Cableco Reports $107m Loss as Cable TV Subs Down 84k
If you were to plot the number of Charter Communication's (Nasdaq:CHTR) video customers on a graph from 1Q06 through 1Q11, then connect the dots, you’d end up with a shape resembling a ski slope. Perhaps the description of a bunny hill fits Charter’s video losses best: a gentle but consistent downward slope, with no real bumps in the road. Today, the New York based cable provider once again reported video losses for 2Q11, along with an overall loss of $107m for the quarter.
Despite some grim news, Charter did its best to put a positive spin on the quarter. In areas where direct financial comparisons provided underwhelming results, Charter emphasized more flattering stats or metrics. Take Mike Lovett’s opening comments to the 2Q11 earnings release for example.
"We delivered another solid quarter of adjusted EBITDA growth and substantial free cash flow," said Lovett, Charter’s president and ceo, touting Charter’s near 5% growth in adjusted EBITDA. After accounting for various items such as losses for extinguishment of debt, stock compensation, and other losses, actual EBITDA ticked up less than 2%.
On a positive note, Charter did increase its Internet and voice customers in 2Q11. Internet and voice revenue grew moderately at 4% and 3% YoY while Charter’s commercial revenue jumped a sizable 16% YoY to $141m. Overall, cable television declines offset these areas of growth and Charter’s topline remained relatively flat at around $1.8b.
Charter’s loss of near 84k video customers came during a quarter in which it actively sought deals to buy cable networks. Yesterday Charter finalized its acquisition of Windjammer’s cable assets and 17k customers. Later in 3Q11, after the completion of its James Cable system swap and its purchase of cable systems from US Cable, Charter will net 20k more customers. The customer gains from these deals are not reflected in 2Q11, but the adds do not appear sufficient to stabilize its trend of cable television losses.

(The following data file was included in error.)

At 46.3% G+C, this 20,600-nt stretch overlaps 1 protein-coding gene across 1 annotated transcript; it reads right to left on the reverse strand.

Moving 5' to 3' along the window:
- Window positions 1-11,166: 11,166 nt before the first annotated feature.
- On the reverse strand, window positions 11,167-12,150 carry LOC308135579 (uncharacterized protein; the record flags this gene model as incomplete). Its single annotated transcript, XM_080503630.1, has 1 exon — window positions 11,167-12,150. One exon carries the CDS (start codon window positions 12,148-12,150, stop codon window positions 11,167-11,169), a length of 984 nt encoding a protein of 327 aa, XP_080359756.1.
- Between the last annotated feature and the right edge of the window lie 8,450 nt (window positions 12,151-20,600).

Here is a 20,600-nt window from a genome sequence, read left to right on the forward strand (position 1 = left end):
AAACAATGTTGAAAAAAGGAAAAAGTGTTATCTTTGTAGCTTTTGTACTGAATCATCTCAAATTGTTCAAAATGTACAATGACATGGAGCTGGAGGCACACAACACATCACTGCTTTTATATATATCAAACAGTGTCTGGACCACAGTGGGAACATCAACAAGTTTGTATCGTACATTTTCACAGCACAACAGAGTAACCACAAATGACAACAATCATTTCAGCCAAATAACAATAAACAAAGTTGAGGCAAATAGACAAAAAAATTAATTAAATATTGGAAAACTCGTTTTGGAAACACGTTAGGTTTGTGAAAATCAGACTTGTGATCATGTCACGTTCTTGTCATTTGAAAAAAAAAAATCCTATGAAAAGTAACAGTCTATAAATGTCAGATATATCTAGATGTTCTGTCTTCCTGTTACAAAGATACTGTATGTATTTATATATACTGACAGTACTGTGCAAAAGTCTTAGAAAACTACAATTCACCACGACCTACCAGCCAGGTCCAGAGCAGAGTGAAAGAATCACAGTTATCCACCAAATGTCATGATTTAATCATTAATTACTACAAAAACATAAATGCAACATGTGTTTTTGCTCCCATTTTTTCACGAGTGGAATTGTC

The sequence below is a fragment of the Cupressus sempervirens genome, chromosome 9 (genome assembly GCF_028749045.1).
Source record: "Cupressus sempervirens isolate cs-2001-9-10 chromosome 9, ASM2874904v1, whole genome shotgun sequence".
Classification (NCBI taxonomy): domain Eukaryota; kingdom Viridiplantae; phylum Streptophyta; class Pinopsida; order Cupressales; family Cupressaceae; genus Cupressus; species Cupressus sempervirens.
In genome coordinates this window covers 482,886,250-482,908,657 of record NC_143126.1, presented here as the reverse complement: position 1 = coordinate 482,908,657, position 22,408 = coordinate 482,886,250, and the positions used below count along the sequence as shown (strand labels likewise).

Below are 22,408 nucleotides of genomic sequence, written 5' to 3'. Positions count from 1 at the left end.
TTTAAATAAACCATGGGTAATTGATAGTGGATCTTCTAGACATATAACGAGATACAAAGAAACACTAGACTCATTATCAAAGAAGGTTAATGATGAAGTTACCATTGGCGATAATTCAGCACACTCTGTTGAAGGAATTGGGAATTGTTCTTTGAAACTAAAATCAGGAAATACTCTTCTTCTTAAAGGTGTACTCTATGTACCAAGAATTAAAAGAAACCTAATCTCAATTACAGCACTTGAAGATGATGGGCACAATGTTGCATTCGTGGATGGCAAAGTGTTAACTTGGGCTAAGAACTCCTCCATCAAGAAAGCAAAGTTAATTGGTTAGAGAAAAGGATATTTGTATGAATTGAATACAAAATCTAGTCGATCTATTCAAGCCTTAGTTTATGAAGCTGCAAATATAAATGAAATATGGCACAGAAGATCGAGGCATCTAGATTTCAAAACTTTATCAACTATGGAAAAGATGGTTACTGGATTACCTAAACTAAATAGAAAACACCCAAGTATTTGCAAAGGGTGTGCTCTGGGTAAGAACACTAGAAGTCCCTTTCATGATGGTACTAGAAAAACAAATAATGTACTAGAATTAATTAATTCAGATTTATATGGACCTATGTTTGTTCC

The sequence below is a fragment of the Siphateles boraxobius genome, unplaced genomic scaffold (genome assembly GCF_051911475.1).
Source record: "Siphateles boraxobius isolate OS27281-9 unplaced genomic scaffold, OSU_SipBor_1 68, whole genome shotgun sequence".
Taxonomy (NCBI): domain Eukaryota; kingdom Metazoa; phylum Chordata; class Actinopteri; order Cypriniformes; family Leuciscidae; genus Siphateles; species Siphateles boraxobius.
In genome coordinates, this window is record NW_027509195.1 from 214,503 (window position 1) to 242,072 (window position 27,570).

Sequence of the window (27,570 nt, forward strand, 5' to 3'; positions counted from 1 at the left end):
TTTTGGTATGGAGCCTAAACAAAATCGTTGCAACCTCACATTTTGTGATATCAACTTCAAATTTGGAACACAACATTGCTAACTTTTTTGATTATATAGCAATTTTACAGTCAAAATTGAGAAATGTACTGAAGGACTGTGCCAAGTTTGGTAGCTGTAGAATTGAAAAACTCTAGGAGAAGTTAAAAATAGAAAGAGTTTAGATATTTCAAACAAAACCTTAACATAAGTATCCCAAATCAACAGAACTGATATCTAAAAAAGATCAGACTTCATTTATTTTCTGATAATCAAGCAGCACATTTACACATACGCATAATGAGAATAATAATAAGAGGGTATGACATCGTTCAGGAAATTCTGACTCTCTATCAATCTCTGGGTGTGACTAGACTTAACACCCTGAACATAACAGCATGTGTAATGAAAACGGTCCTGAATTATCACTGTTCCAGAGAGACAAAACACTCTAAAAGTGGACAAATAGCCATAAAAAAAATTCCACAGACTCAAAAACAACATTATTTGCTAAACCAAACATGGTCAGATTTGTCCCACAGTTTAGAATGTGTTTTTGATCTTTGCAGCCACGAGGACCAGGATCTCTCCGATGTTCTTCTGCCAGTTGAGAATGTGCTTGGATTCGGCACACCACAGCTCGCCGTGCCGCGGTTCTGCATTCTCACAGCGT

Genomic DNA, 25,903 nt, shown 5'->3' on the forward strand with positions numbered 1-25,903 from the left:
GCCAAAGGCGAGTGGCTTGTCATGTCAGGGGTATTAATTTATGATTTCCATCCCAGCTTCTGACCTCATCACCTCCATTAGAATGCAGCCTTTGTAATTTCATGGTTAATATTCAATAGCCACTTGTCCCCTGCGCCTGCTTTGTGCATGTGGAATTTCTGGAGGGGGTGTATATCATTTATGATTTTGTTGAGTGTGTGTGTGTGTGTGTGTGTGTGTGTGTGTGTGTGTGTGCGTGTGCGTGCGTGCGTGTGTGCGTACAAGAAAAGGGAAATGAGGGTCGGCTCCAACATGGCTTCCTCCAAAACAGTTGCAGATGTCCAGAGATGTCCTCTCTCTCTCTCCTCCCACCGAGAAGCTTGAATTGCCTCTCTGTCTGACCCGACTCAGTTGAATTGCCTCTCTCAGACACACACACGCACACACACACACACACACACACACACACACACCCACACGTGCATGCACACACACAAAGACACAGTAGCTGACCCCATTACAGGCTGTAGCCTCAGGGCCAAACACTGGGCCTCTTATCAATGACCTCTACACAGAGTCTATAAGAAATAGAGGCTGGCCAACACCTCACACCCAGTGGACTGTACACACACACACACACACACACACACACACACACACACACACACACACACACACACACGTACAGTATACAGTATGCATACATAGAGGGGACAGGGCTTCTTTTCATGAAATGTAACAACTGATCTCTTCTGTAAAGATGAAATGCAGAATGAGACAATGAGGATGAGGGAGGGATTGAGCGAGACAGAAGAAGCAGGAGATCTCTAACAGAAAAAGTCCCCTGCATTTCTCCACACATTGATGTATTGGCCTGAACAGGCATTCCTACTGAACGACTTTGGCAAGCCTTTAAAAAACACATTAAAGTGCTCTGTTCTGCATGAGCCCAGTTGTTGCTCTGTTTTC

To complement its recent M&A activity, Charter’s customer retention/acquisition strategy includes service upgrades and efforts to target business customers. Currently it is in the middle of initiatives to provide faster Internet and better video quality through distributing DOCSIS 3.0 modems and upgrading cable customers to switched digital video. In June Charter announced the deployment of its long-haul Ethernet service aimed at attracting enterprise customers looking to connect multiple business locations within Charter’s network.
Regardless of its success in expanding its customer base, part of the solution to Charter’s financial problems must be to address borrowing costs. Interest expense continues to grow faster than revenue in each quarter and refinancing efforts have led to large losses for retiring the debt early. If the recent U.S. debt crisis taught us anything, it’s that the solution to any financial problem must address revenues and debt.